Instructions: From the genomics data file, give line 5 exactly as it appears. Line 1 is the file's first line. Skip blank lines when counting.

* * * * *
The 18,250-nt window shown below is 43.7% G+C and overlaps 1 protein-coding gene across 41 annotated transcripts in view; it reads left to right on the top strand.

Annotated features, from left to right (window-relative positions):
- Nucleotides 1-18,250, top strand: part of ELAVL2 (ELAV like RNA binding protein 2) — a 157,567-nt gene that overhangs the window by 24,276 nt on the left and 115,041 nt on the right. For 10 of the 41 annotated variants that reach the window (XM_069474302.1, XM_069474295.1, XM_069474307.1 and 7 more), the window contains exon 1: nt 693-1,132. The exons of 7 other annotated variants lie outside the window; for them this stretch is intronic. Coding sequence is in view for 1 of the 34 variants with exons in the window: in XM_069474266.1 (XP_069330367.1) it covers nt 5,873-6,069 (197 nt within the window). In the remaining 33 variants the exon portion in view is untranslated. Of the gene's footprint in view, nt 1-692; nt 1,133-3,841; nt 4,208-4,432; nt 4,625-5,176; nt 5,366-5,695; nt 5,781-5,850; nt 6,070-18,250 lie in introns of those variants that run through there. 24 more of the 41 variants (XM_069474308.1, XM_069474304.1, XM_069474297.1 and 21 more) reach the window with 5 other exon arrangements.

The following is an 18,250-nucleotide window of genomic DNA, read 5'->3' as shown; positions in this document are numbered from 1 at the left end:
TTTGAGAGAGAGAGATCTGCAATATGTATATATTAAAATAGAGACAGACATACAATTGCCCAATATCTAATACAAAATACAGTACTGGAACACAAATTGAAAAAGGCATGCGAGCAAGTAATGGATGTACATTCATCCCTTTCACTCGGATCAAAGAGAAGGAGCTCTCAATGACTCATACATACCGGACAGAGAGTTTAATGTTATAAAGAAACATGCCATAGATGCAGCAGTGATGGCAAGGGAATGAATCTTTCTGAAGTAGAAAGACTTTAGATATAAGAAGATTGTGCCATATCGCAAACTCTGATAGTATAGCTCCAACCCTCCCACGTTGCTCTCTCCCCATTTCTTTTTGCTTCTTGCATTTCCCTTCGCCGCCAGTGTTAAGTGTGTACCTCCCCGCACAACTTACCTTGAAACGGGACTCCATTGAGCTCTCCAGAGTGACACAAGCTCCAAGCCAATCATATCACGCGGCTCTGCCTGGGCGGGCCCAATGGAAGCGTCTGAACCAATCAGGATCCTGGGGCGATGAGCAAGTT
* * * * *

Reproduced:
TTTGAGAGAGAGAGATCTGCAATATGTATATATTAAAATAGAGACAGACATACAATTGCCCAATATCTAATACAAAATACAGTACTGGAACACAAATTGAAAAAGGCATGCGAGCAAGTAATGGATGTACATTCATCCCTTTCACTCGGATCAAAGAGAAGGAGCTCTCAATGACTCATACATACCGGACAGAGAGTTTAATGTTATAAAGAAACATGCCATAGATGCAGCAGTGATGGCAAGGGAATGAATCTTTCTGAAGTAGAAAGACTTTAGATATAAGAAGATTGTGCCATATCGCAAACTCTGATAGTATAGCTCCAACCCTCCCACGTTGCTCTCTCCCCATTTCTTTTTGCTTCTTGCATTTCCCTTCGCCGCCAGTGTTAAGTGTGTACCTCCCCGCACAACTTACCTTGAAACGGGACTCCATTGAGCTCTCCAGAGTGACACAAGCTCCAAGCCAATCATATCACGCGGCTCTGCCTGGGCGGGCCCAATGGAAGCGTCTGAACCAATCAGGATCCTGGGGCGATGAGCAAGTT